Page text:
Candidate: Smith — Utah QB getting serious Heisman consideration

Published: Wednesday, Nov. 10 2004 12:00 a.m. MST

Alex Smith is a winner.

It's almost irrefutable. As a starting quarterback at both the University of Utah and Helix High School in California, his teams have a combined record of 43-2.

After Smith's latest conquest — Saturday's 63-31 victory over Colorado State at Rice-Eccles Stadium — Sonny Lubick became the latest coach to praise the junior. Lubick told reporters that Smith could play against anybody.

"(He's) as good as we expected him to be," explained Lubick.

Smith completed 16-of-21 passes. Smith leads the nation in points responsible and tops the Mountain West Conference in pass efficiency and total offense — ranking among the top 10 in the country in both categories.

"Alex Smith is simply a phenomenal quarterback," said Utah coach Urban Meyer.

Just last week, a letter from the Downtown Athletic Club in New York City made its way onto Meyer's desk. It contained an announcement that Smith was officially a Heisman Trophy candidate. The prestigious award, given out each season to the nation's top college football player, will be handed out this year in New York on Dec. 11.

Becoming an official Heisman candidate is the latest accolade in what Smith considers a "surreal" series of experiences that has accompanied Utah's rise to prominence. He's been featured on every ESPN television and radio show, as well as ESPN The Magazine. Sports Illustrated and USA Today, along with newspapers in major markets like New York, Chicago and Los Angeles, have already done stories.

And more are on the way.

"We've never experienced anything like this," said Liz Abel, Utah's sports information director. "I've been here 22 years, and it's definitely different than anything I've ever experienced."

Media requests to interview Smith have become so great that restrictions have been placed on his availability. In an effort to free up more time for his graduate school studies and ensure time for dinner, Smith only meets with reporters on Mondays, Wednesdays and after games.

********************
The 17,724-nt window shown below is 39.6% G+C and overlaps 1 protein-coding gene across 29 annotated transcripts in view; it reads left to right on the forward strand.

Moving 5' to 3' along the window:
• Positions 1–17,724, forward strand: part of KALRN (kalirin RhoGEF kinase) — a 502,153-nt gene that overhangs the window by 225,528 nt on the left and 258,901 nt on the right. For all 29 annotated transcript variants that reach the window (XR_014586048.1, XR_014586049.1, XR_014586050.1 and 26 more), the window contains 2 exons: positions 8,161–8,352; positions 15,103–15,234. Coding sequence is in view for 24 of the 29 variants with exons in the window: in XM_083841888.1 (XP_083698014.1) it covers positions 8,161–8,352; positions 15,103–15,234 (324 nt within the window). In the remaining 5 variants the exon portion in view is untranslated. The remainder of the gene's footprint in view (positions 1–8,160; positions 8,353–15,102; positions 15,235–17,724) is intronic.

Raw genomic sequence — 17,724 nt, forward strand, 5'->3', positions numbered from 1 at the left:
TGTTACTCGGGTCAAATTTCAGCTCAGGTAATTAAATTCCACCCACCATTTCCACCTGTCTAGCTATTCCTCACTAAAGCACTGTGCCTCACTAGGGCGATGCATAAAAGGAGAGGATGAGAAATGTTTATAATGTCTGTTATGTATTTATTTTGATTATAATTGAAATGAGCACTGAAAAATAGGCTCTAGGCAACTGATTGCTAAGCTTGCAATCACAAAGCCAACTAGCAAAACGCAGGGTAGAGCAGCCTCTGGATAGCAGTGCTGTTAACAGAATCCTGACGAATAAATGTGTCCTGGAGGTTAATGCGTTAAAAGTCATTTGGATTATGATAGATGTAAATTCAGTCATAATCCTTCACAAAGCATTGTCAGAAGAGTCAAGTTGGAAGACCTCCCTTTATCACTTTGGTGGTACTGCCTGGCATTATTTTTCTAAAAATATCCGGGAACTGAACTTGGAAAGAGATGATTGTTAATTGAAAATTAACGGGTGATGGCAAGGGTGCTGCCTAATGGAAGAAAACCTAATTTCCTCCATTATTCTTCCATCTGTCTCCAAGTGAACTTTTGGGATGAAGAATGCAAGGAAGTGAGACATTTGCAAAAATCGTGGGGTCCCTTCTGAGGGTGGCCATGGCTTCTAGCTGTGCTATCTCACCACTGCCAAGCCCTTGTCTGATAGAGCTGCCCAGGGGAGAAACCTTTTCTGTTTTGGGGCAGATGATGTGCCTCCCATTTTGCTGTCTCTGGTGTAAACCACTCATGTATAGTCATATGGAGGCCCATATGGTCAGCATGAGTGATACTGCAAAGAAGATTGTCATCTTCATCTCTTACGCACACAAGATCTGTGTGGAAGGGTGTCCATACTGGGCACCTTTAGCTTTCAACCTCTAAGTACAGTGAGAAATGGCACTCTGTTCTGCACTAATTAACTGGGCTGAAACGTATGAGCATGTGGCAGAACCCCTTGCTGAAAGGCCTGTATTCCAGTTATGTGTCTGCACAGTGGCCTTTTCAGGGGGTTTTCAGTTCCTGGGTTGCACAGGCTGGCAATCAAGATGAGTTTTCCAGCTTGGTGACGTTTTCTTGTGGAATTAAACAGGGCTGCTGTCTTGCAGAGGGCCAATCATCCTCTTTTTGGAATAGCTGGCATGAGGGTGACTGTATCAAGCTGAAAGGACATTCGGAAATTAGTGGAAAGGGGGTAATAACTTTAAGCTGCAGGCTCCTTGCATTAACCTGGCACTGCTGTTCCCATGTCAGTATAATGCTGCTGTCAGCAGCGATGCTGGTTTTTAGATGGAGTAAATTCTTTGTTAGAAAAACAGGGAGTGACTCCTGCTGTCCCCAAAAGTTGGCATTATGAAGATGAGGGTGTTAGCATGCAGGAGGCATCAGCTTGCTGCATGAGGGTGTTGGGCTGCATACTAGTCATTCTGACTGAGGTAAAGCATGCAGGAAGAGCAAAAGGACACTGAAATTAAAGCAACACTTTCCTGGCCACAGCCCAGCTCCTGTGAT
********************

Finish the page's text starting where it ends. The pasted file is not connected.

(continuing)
Abel said Smith is "unfailingly polite" to everyone he speaks with despite a multitude of repetitive questions.

"This kid is great. It is so exciting that I get to help promote somebody like this," said Abel. "How can you not want to try to do whatever you can for this guy?"

Smith, who just turned 20 in May and has already earned a bachelor's degree, is making quick work of football success as well. Entering Saturday's game at Wyoming (5 p.m., Ch. 4), he's already racked up 4,447 yards passing and 39 touchdowns in his career.

The scores have all come since Meyer's arrival. Smith's development, though, didn't accelerate from the start. It came in stages as he climbed from third-stringer in the spring of 2003 to the undisputed starter after Brett Elliott's injury last season.

"He's better today than he was yesterday," said Meyer. "That's the kind of player he is."

Smith acknowledges his development as a college quarterback has come in steps. Things started to make sense for him in victories over California and Colorado State last season. This year's season-opening win over Texas A&M provided another big step.

"A big confidence thing," said Smith. "I truly understand what we're trying to do."

Smith and quarterbacks coach Dan Mullen have formed a kinship that includes spending a lot of time discussing strategy and watching film.

Preparation is of paramount importance to Smith. So, too, is maintaining focus.

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